Saturday, March 22, 2008

Flesh-to-Flesh Connection

Great Vigil of Easter – Year A
Vigil = Exodus 14:10-15:1; Isaiah 55:1-11; Ezekiel 37:1-14
Eucharist = Romans 6:3-11; Matthew 28:1-10

Saturday, March 22, 2008 –
St. Alban’s, Westwood

[Following is the sermon I wrote for the Great Vigil, although I actually preached it without notes.]

About a week and a half ago, my friend Moki was in town for a visit. One afternoon, we decided to go to the Los Angeles County Museum of Art. After spending a couple hours at LACMA, we decided to walk to The Grove to do a little shopping and have some dinner. As we walked down Wilshire Boulevard, a man came walking up behind us. I was unaware of his presence until he spoke, commenting on how the weather was finally turning warm, a nice change from previous weeks. I looked back over my left shoulder to see who spoke. I saw that he was rather disheveled with rather dirty, unkempt clothes and a blanket wrapped around his shoulders. Despite his appearance, he had a pleasant voice and a kind, smiling face. My initial reaction was that he was probably homeless and wanted something from us.

Not wanting to be rude, even if he was a homeless person, I replied that the weather was very nice and a welcome change. Moki and I continued walking and the man came up beside me. I just knew that at any moment, he would ask us for money. I was surprised when he said, “you know, it’s not that governor’s fault. All those politicians do it. He just got caught.” This was the day after former New York governor Elliot Spitzer admitted to involvement in a prostitution ring. The homeless man was obviously referring to the Spitzer case. I don’t really remember how I responded, but I made some comment of agreement. I was a little uncomfortable because I really didn’t know what to say, and kept wondering what he really wanted. The man walked silently beside us for a few more yards, and then as quickly as he appeared, he pulled over to the edge of the sidewalk, stopped, and wished us a good day as Moki and I continued on our way. I returned the sentiment and we continued on down Wilshire.

Through the rest of the day and into the next, I periodically thought of our encounter with this gentle, well-informed, companion. Some how, I found it interesting that he was aware of the current news and even more so that he wanted to talk about it. I was also a little intrigued that he did not ask for money or any type of assistance. And it finally occurred to me. We humans are social creatures. We long to connect with others. All this man wanted to do was connect with someone, with another human being. And what better way to do that than to strike up a conversation about such ordinary things as the weather and current news stories?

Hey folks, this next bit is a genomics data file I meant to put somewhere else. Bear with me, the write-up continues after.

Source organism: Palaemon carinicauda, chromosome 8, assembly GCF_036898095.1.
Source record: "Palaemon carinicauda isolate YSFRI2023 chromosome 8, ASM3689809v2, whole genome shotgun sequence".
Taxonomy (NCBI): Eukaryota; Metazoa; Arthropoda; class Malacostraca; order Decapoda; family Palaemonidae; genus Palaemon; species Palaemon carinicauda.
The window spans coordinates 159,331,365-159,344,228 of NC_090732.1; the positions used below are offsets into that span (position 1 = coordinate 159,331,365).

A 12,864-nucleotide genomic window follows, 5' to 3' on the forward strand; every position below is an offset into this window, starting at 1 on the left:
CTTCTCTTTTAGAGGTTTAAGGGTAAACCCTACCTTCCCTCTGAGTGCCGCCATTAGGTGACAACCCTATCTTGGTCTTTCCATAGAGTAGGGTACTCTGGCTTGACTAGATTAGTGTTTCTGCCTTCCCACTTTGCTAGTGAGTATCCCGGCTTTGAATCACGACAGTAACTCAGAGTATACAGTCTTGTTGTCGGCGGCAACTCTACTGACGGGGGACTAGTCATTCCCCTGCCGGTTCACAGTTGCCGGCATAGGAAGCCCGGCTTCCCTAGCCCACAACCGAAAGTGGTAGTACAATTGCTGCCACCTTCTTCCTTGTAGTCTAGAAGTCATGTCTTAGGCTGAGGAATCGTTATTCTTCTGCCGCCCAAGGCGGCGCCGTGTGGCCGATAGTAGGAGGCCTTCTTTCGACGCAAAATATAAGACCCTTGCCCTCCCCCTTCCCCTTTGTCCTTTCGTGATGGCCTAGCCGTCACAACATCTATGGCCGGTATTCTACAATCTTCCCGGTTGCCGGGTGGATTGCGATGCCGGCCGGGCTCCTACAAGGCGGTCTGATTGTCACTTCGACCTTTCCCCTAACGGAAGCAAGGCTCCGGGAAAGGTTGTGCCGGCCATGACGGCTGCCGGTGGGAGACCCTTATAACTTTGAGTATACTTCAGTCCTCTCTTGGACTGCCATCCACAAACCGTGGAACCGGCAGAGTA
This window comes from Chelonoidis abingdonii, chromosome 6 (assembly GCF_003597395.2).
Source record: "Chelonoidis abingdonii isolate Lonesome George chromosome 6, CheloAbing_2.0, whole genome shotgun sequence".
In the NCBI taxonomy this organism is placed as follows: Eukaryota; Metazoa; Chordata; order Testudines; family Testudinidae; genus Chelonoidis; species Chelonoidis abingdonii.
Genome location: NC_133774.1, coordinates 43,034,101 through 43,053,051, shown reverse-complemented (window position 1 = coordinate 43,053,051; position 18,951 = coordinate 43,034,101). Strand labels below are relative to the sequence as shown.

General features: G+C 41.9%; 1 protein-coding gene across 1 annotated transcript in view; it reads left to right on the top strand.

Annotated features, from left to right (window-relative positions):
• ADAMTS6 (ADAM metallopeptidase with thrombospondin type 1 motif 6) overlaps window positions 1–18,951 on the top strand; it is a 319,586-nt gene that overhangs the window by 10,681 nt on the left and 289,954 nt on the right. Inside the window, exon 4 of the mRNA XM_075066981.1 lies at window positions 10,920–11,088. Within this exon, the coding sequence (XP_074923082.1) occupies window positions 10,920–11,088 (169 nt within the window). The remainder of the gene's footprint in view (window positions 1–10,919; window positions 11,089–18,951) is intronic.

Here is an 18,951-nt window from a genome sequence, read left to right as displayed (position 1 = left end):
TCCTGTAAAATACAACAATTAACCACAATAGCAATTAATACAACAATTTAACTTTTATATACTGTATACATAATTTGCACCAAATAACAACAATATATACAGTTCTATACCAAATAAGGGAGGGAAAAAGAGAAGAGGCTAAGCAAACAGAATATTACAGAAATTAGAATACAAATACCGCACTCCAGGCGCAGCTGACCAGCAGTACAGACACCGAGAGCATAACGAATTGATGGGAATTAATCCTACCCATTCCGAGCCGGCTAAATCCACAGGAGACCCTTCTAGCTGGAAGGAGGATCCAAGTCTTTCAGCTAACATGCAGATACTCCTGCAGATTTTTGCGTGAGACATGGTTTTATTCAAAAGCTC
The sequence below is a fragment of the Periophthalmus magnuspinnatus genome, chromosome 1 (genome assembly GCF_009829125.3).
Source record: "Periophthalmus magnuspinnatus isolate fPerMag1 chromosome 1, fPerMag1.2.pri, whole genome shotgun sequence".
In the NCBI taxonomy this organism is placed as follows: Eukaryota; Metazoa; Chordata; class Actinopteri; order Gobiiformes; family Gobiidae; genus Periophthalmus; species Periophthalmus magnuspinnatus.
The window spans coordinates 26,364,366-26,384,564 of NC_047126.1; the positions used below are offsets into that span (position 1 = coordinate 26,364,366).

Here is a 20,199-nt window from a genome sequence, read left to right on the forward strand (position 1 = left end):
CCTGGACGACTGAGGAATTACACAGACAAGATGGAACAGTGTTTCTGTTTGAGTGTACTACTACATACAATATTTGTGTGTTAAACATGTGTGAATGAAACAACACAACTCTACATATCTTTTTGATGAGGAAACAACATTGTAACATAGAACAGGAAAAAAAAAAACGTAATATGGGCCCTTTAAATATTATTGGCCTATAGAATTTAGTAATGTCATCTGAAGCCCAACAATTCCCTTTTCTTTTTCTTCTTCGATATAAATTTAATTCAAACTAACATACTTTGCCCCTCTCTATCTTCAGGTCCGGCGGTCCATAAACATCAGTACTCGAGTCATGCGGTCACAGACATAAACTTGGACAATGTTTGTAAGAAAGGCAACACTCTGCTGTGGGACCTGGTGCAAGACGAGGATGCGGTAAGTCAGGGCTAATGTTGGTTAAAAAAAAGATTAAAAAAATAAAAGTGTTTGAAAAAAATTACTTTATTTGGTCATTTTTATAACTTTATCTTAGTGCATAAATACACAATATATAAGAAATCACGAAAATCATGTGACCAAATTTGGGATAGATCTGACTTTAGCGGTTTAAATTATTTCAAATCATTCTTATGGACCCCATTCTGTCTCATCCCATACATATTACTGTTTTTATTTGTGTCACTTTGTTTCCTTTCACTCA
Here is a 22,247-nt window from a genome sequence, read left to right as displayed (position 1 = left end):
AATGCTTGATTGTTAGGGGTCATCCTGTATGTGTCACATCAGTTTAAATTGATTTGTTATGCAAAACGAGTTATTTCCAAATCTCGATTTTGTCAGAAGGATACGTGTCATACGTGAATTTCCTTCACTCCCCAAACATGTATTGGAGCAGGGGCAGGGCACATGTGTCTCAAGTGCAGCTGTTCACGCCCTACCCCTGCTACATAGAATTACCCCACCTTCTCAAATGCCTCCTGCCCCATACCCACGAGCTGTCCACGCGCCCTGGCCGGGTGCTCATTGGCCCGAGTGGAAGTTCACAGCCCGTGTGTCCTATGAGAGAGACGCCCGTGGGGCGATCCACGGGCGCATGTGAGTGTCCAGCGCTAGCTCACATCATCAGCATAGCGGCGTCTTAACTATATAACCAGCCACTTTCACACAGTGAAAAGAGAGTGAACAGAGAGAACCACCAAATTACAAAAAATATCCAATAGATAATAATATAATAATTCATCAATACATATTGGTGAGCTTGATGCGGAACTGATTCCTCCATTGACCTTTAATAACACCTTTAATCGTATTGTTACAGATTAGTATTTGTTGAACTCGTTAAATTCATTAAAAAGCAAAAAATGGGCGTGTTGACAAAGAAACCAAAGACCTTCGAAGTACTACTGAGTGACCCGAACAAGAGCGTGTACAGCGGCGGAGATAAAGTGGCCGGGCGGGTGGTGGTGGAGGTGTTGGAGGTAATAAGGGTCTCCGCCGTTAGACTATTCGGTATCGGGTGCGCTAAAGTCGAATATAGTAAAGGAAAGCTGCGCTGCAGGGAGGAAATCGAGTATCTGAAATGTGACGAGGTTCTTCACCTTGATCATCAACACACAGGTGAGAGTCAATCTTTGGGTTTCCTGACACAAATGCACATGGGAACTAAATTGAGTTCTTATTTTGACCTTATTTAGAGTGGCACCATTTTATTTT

As I pondered this experience, this man’s attempt to connect with someone other than himself, to be in some sort of relationship with another person, I saw a great metaphor for our relationship with God. We are made in the image and likeness of God. It stands to reason that God, too, longs to connect with us. That’s what salvation history has been all about – God's longing to connect with us. Throughout salvation history, a portion of which we heard read during the Vigil, God has been attempting to connect with his people – the people he made in his image and likeness. The trick is, how can the divine, the Almighty, connect with mere mortals? He tried speaking through a burning bush. To weird. Too scary. He tried speaking through other people, such as prophets. Again, too scary, but in a different way. And besides, there was not the direct connection. We just thought those prophets were a little off their rocker.

God needed a way to directly connect with humanity, face to face, flesh to flesh. So God sent his Son to become human as we are, so that through that humanity, the divine might know what it means to be human; so that through his Son, the human and the divine might be united, in one person; and so that that one person, fully divine, yet fully human, might be connected with the rest of humanity. God made flesh, providing the flesh to flesh connection that we humans require to be in relationship. In this act of incarnation, God was finally able to physically touch, and be touched by, humanity.